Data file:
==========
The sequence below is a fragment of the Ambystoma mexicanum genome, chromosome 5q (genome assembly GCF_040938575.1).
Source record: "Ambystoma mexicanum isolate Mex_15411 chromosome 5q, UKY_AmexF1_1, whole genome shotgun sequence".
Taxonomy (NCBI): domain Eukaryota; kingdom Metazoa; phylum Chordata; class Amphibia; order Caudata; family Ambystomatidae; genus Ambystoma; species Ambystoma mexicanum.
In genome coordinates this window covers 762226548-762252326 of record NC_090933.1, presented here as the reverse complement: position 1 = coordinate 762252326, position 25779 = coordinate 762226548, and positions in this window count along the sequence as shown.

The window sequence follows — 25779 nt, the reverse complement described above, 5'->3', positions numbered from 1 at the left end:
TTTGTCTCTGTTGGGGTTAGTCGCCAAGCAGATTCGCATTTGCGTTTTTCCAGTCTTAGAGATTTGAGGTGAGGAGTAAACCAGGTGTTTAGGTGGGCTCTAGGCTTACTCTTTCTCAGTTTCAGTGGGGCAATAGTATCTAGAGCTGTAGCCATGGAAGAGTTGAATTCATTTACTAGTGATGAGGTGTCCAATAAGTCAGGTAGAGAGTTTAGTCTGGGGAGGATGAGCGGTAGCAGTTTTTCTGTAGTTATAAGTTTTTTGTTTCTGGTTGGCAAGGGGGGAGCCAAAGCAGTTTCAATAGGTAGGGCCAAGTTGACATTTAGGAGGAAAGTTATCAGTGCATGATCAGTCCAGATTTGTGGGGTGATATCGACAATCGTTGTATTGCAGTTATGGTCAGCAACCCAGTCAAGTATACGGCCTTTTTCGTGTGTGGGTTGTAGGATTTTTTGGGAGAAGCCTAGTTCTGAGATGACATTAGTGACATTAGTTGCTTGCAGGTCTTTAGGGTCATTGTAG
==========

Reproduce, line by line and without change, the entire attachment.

The sequence below is a fragment of the Ambystoma mexicanum genome, chromosome 5q (genome assembly GCF_040938575.1).
Source record: "Ambystoma mexicanum isolate Mex_15411 chromosome 5q, UKY_AmexF1_1, whole genome shotgun sequence".
Taxonomy (NCBI): domain Eukaryota; kingdom Metazoa; phylum Chordata; class Amphibia; order Caudata; family Ambystomatidae; genus Ambystoma; species Ambystoma mexicanum.
In genome coordinates this window covers 762226548-762252326 of record NC_090933.1, presented here as the reverse complement: position 1 = coordinate 762252326, position 25779 = coordinate 762226548, and positions in this window count along the sequence as shown.

The window sequence follows — 25779 nt, the reverse complement described above, 5'->3', positions numbered from 1 at the left end:
TTTGTCTCTGTTGGGGTTAGTCGCCAAGCAGATTCGCATTTGCGTTTTTCCAGTCTTAGAGATTTGAGGTGAGGAGTAAACCAGGTGTTTAGGTGGGCTCTAGGCTTACTCTTTCTCAGTTTCAGTGGGGCAATAGTATCTAGAGCTGTAGCCATGGAAGAGTTGAATTCATTTACTAGTGATGAGGTGTCCAATAAGTCAGGTAGAGAGTTTAGTCTGGGGAGGATGAGCGGTAGCAGTTTTTCTGTAGTTATAAGTTTTTTGTTTCTGGTTGGCAAGGGGGGAGCCAAAGCAGTTTCAATAGGTAGGGCCAAGTTGACATTTAGGAGGAAAGTTATCAGTGCATGATCAGTCCAGATTTGTGGGGTGATATCGACAATCGTTGTATTGCAGTTATGGTCAGCAACCCAGTCAAGTATACGGCCTTTTTCGTGTGTGGGTTGTAGGATTTTTTGGGAGAAGCCTAGTTCTGAGATGACATTAGTGACATTAGTTGCTTGCAGGTCTTTAGGGTCATTGTAG